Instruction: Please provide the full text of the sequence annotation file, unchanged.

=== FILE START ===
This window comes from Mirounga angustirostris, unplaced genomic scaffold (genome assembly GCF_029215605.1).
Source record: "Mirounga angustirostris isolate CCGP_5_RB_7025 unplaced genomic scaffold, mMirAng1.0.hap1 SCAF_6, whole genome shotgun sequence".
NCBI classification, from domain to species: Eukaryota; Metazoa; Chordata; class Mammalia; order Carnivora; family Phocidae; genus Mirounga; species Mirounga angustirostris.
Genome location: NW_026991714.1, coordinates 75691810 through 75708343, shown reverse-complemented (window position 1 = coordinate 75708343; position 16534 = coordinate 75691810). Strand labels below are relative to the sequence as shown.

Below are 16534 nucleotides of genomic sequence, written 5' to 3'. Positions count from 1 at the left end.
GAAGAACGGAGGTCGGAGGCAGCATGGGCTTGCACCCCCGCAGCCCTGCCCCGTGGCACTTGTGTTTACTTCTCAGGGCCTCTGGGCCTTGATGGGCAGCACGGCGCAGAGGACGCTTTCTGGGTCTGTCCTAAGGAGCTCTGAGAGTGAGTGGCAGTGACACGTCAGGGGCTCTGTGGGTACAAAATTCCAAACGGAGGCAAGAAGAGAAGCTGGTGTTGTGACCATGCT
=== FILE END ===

This window comes from Mirounga angustirostris, unplaced genomic scaffold (genome assembly GCF_029215605.1).
Source record: "Mirounga angustirostris isolate CCGP_5_RB_7025 unplaced genomic scaffold, mMirAng1.0.hap1 SCAF_6, whole genome shotgun sequence".
NCBI classification, from domain to species: Eukaryota; Metazoa; Chordata; class Mammalia; order Carnivora; family Phocidae; genus Mirounga; species Mirounga angustirostris.
Genome location: NW_026991714.1, coordinates 75691810 through 75708343, shown reverse-complemented (window position 1 = coordinate 75708343; position 16534 = coordinate 75691810). Strand labels below are relative to the sequence as shown.

Below are 16534 nucleotides of genomic sequence, written 5' to 3'. Positions count from 1 at the left end.
GAAGAACGGAGGTCGGAGGCAGCATGGGCTTGCACCCCCGCAGCCCTGCCCCGTGGCACTTGTGTTTACTTCTCAGGGCCTCTGGGCCTTGATGGGCAGCACGGCGCAGAGGACGCTTTCTGGGTCTGTCCTAAGGAGCTCTGAGAGTGAGTGGCAGTGACACGTCAGGGGCTCTGTGGGTACAAAATTCCAAACGGAGGCAAGAAGAGAAGCTGGTGTTGTGACCATGCT